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Discussion Starter · #1 ·
My LBS mech tells me he almost never service them unless he feels something is wrong, as he says he never gets them going as well as when they were new. It seems to contradicts my first instinct, which would be to clean and relube the bearings every few thousand miles.

For those with shimano or any other cup and cone hubs, how often do you service them? And would it be a good idea to do it out of the box?
 

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When new, I check for the sweet spot between loose & when I feel some tightness, also grease check. On the bike, the quick release will tighten a very little, but I make sure at that time there is no looseness. Tiagra & higher have good seals, so once a year I feel is good for a re grease, assuming the hub was not run in the rain/and or mud. Cheap & older hubs have frequently have poor seals.
 

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I'd think riding conditions (rain) would change the answer.
Also big swings in temperature (ride at cold temps - park bike in warm room) could cause condensation in hub.
That said, I've run Shimano cup/cone hubs for several years in dry conditions. Wasn't a big chore to repack the grease when I got around to it.
 

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It depends on the use and exposure to weather. I lube the hubs on my commuter every 6 months. The hubs on my other bikes every year and before a major event.
 

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My LBS mech tells me he almost never service them unless he feels something is wrong, as he says he never gets them going as well as when they were new. It seems to contradicts my first instinct, which would be to clean and relube the bearings every few thousand miles.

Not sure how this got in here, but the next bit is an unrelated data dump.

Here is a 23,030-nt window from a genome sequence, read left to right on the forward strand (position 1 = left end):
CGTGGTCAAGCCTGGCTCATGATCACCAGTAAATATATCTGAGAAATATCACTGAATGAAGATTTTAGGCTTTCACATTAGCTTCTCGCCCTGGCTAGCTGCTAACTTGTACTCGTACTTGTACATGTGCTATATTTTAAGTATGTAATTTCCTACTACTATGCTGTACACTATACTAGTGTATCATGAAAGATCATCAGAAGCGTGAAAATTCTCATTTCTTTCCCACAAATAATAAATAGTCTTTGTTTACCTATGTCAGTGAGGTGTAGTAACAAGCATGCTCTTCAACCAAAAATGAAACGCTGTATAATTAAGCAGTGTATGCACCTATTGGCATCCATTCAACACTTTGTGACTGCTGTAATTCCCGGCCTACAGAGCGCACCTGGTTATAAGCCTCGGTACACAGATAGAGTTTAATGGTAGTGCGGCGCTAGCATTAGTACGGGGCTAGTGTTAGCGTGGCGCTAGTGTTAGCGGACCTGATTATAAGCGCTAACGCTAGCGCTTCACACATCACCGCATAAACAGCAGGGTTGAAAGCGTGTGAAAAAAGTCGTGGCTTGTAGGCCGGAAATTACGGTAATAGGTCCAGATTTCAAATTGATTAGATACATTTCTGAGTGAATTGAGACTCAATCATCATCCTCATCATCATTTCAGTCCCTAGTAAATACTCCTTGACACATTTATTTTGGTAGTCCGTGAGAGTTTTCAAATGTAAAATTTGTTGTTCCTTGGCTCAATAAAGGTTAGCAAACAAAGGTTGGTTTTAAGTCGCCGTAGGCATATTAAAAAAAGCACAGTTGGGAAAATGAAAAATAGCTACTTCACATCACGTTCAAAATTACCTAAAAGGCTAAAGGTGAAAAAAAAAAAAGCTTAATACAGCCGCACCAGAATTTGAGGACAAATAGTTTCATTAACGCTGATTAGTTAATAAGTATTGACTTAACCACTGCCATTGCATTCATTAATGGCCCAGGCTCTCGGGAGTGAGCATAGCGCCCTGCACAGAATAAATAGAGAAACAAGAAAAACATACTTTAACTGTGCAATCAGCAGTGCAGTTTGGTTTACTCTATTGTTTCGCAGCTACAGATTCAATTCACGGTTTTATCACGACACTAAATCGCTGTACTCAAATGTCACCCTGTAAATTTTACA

For those with shimano or any other cup and cone hubs, how often do you service them? And would it be a good idea to do it out of the box?
Your lbs mechanic sounds like he's either clueless, or very young/inexperienced. Or both. They're not hard to adjust, it just takes some practice and a little 'talent'. Not much of either.
To answer your question, you service them when they need it. With the wheel off the bike spin the axle by hand...you can easily feel what's going on w/ the bearings. There should be some drag from the grease, but the axle should spin very smoothly. If you feel a little grittiness then it's time to take them apart, clean, replace balls, and regrease/adjust. If the axle spins w/ little or no resistance that means the grease is pretty much gone and that's bad. If you hear noise that's worse. The cups pressed into the hub shell rarely wear, it's almost always the balls and the cones that need replacing. For most hubs and riders once a year is probably good, but you'll get to know how often they need work after a while. No one here can tell you any more than that. As Kerry is fond of saying 'how long is a piece of string?'